Dystopian films are more popular than ever, judging by the number of box office hits over the last decade. Even though this kind of films present us with mostly grim future worlds, they’re a big part of science fiction and fantasy genre, and none more than the classic films. We’re going all the way back to the 1920’s and not going beyond mid-1960’s, bringing to you the pioneers of dystopian motion pictures.
Most of the people in the world have seen films we consider classics such as The Planet of the Apes (1968), A Clockwork Orange (1971) or Blade Runner (1982) just to name a few, but the trailblazers were making movies long before these fine works of cinema appeared. Today, I’m going to take a closer look at the titles that came beforehand the golden age of dystopia.
Metropolis is an expressionist epic drama directed by Fritz Lang, ahead of its time. This cult dystopian film story is set in the futuristic city where its inhabitants are divided into two groups – the working class and the city planners. The plot thickens when the son of the city’s mastermind falls in love with a working-class girl. Metropolis is a must-see for every science fiction enthusiast because it had an enormous impact on the genre and has influenced a lot of filmmakers that came after Lang. Unfortunately, Lang’s creation was crudely cut for the US release and in Germany, so up to the 2008 it was thought to be lost forever.
Day the World Ended (1956)
Mid-20th century was a productive era for dystopian and apocalyptic stories, both written and filmed. The threat of the impending doom because of the Cold War had many filmmakers wondering what would happened after a nuclear attack. One of those filmmakers is Roger Corman in his film Day the World Ended. The story centres on a handful of survivors after a nuclear blast decimates world population. Survivors come across a haven on a ranch protected from the attack. But this is not the end of their plight, they discover mutant creatures close by, and even internal conflicts threaten to destroy the group.
On the Beach (1959)
Directed by Stanley Kramer, this post-apocalyptic/dystopian film assembled quite a remarkable cast including Gregory Peck, Ava Gardner and Fred Astaire. Once again, human race is destroyed in a nuclear fallout and only people escaped it are the inhabitants of Australia and the crew of the U.S. submarine Sawfish. Interestingly enough, no one’s to blame for a nuclear explosion, and it’s even hinted it was an accident. On the Beach is different from a lot of its fellow genre films because it’s not relying on special effects, but focusing on the story of people who are waiting for the world to end as the radiation gradually moves south. And a touch of romance.
Things to Come (1936)
Sci-fi epic, Things to Come is adapted from H.G. Wells’ story The Shape of Things to Come. Wells also served as a writer, and William Cameron Menzies as the director. H.G. Wells is no stranger to horror and future possibilities and many of his works have been translated onto screen. Things to Come starts in 1940, in a futuristic city of Everytown which is actually based on London. Here, a businessman John Cabal, played by Raymond Massey, fears the approaching war. After his predictions come true and war breaks out, it lasts for 30 years. Quite eerily, the film predicted WWII. Things to Come still stands as one of the true masterpieces of sci-fi cinema.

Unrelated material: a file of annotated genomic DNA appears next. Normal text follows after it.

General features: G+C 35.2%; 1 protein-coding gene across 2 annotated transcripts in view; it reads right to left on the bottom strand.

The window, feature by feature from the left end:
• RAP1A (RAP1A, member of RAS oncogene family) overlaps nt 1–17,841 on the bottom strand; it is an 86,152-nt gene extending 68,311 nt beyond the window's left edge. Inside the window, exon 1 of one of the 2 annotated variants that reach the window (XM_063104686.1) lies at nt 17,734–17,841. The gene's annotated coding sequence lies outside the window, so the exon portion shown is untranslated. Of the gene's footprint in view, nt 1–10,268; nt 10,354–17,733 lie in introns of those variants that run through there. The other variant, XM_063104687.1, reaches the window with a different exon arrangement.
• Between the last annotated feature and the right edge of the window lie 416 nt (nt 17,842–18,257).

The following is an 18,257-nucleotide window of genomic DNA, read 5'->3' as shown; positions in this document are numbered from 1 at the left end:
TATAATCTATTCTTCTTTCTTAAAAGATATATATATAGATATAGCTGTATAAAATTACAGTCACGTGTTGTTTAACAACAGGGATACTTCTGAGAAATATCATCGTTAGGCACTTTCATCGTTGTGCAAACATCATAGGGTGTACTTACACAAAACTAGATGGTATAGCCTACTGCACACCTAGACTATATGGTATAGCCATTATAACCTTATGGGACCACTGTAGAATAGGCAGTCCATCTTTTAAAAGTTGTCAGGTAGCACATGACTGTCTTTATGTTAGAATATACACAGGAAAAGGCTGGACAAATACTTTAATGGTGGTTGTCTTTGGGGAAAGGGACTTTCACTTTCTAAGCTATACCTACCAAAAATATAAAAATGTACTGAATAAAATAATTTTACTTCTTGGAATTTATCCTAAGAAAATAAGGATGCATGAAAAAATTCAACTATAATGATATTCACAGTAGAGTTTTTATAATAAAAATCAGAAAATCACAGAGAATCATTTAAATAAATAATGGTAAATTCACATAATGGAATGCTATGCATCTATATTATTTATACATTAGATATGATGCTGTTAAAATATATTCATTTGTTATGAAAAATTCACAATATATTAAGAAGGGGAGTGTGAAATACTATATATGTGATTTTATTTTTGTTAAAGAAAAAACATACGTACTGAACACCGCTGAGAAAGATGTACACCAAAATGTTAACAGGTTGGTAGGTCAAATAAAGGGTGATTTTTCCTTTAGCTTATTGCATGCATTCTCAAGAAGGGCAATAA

Straight from the mind of Jean-Luc Godard comes Alphaville, sci-fi noir mixed with dystopian setting. True to its film noir side, Alphaville has no futuristic sets but is shot in Paris on real locations. The plot focuses on Lemmy Caution (Eddie Constantine), an American private detective/secret agent sent to a planet ruled by Von Braun (Anna Karina), a malevolent scientist who has outlawed human emotions in favour of logic. To be true to its dystopian side, the film shows the struggle between individualism in a totalitarian world, the technocratic dictatorship of Alphaville, and conformity. Godard’s film made a big impact on popular culture, including Haruki Murakami’s novel After Dark – it features a love hotel named after the film.
The Day the Earth Stood Still (1951)
Even though it’s not technically a dystopian film, The Day the Earth Stood Still (directed by Robert Wise) is a classic that needs to be mentioned. It does not depict a catastrophically dystopian future, but it certainly acknowledges it. When it was first released, it was considered a dark and terrifying film, but its underlying message is quite different – something along the lines “give peace a chance”. When a spaceship lands in Washington D.C., it expectedly captures the attention of the whole world, and a friendly alien tries to warn the people of the planet what will happen if their nuclear battle continues. The Day the Earth Stood Still was released amid Cold War which was a thriving background for dystopian and apocalyptic films.
These titles and more are available to rent on DVD and Blu-ray in their restored glory, so if you’re a fan of science-fiction this is the perfect list for a themed movie night.